How to Plant Flowers From Seeds to Help Save The Bees!
The rusty patched bumble bee has recently been listed as endangered and all bees are in trouble due to habitat destruction, pesticides, parasites, and other causes, but there’s an easy way you can help! Planting flowers is a wonderful easy way to help pollinators! Now is a great time to plant some seeds since Spring just started. I created an easy guide about planting seeds for anyone who would like to try. This information also applies to vegetable seeds. Don’t get overwhelmed by the long list, these steps are actually rather simple and take place over a few weeks. I just wanted to provide as much information as possible, but I would still recommend reading the whole thing, or printing it out, since it’s all useful information. :)
Important: Go organic and do not use pesticides! Your flowers will be pretty useless if you use pesticides on them, you can’t use them, and the bees can’t use them either if they’re coated in chemicals. Pesticides can kill bees and other insects . Non-organic chemicals and pesticides are a cause of pollution, destroying animal habitats! Try to find soils and seeds labelled “Organic” and do not use pesticides!
Please also do not kill caterpillars and worms and other beneficial insects. If a caterpillar is bothering you, do not kill it, move it elsewhere instead. When caterpillars grow up, they turn into beneficial butterflies!
1. Pick out some pretty flower seeds and plant labels and a sharpie if you don’t have one (and an indoor seed starter if you want to start your seeds indoors. check your packet, some seeds say to only start them outdoors. I personally think starting seeds outdoors is way easier.)
Tips for picking out seeds:
In general, bigger seeds are easier to get to sprout and less delicate.
Get perennials or natives if you don’t want to water them less often.
Non GMO means non genetically modified.
Organic seeds are better for the environment.
Some flowers, like nasturtiums, are edible, If they are edible, its say on the back of the packet.
Some flowers can also be used in flower arrangements, dried, or used in teas (it’ll say on the back of the packet. You can also google lists of edible flowers, good cut flowers, good dried flowers, and good tea flowers.)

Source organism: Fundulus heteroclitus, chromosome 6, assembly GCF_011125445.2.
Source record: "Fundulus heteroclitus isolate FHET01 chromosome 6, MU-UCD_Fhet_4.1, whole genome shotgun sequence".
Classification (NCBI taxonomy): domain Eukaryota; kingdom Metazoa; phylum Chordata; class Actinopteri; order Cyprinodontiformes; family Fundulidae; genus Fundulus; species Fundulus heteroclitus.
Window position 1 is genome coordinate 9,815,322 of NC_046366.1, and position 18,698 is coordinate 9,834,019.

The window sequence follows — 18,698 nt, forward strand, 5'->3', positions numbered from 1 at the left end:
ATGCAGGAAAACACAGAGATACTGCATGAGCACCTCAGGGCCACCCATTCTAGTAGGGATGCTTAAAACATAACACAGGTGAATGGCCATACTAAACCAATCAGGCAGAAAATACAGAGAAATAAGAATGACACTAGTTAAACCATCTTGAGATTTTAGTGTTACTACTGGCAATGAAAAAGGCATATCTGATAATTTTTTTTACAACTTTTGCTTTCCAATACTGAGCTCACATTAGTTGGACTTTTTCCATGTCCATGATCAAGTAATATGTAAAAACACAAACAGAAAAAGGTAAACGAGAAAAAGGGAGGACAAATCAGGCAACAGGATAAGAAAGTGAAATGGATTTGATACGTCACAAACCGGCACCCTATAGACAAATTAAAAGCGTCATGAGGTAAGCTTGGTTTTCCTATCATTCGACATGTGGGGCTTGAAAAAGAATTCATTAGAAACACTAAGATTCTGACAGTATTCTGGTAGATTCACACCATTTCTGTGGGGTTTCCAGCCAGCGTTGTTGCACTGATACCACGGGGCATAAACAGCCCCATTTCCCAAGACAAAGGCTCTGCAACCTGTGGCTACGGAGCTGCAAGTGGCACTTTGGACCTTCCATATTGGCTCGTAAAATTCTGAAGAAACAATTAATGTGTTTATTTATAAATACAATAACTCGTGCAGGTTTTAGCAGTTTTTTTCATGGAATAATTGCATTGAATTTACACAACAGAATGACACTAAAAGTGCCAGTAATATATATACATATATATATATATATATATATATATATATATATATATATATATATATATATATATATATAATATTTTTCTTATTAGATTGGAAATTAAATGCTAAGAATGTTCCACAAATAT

Bees like most flowers, but you can also google a list of flowers bees like best.
You can also find the height at full size, and whether the plant needs to grow in the sun or shade on the back of the packet.
2. google to make sure they aren’t invasive in your state, and find out what number zone you live in if you live in the US.
3. follow the directions on the packet for planting time and location. It usually says when to plant them based on a frost date, which you can find out from googling “<the name of your state> frost date”. You don’t have to be exact about seed planting depth, just get as close as you can. The germination time is how long it’ll take the seeds to sprout. Keep the seed packet somewhere where you can find it.
4. Label your seeds with the plant labels and sharpie. Write when you planted them and the name of the flowers.
5. Check on your seeds every day. Water them when the soil is dry. If they wilt, don’t worry, try watering them, and they might come back up the next day! Some seeds also take a while to sprout, so keep watering them, they’ll sprout eventually!
6. (If you are using an indoor seed starter) Once your seedlings are a few (around 1-3) inches tall, take them outside and plant them in the ground.
7. Continue watering when the soil is dry. Native plants, perennials, and shrubs don’t really need watering once they’re big. Watering plants can be a fun relaxing activity and a good excuse to get outside more.
8. You did it! You have flowers! Thank you for helping the pollinators! :D
Please reblog to spread the information! Thank you and have a wonderful day!
I made a friend yesterday. This carpenter bee was drowning, so I let her dry off on me. She just hugged my finger at first and laid her head on me. It was so sweet. After she got her strength back, she dried herself with her arms like a cat. Once she was all fluffy again, she flew away.
Carpenter bees are important pollinators of some plants that other bees can’t reach. Males have yellow faces and can’t sting you. Females have black faces and give nice hugs. ^_^
As awareness to the bee crisis increases, so does the initiative to help bees! Luckily theres plenty you can do to help! Pollinator gardens have taken off recently, here’s a few tips on how to get started with your own!
Research plants that are good for bees!
Bees love plants with high concentrations of nectar and pollen, theres plenty of resources available to help you choose which would be best for you!
Plant flora native to your area!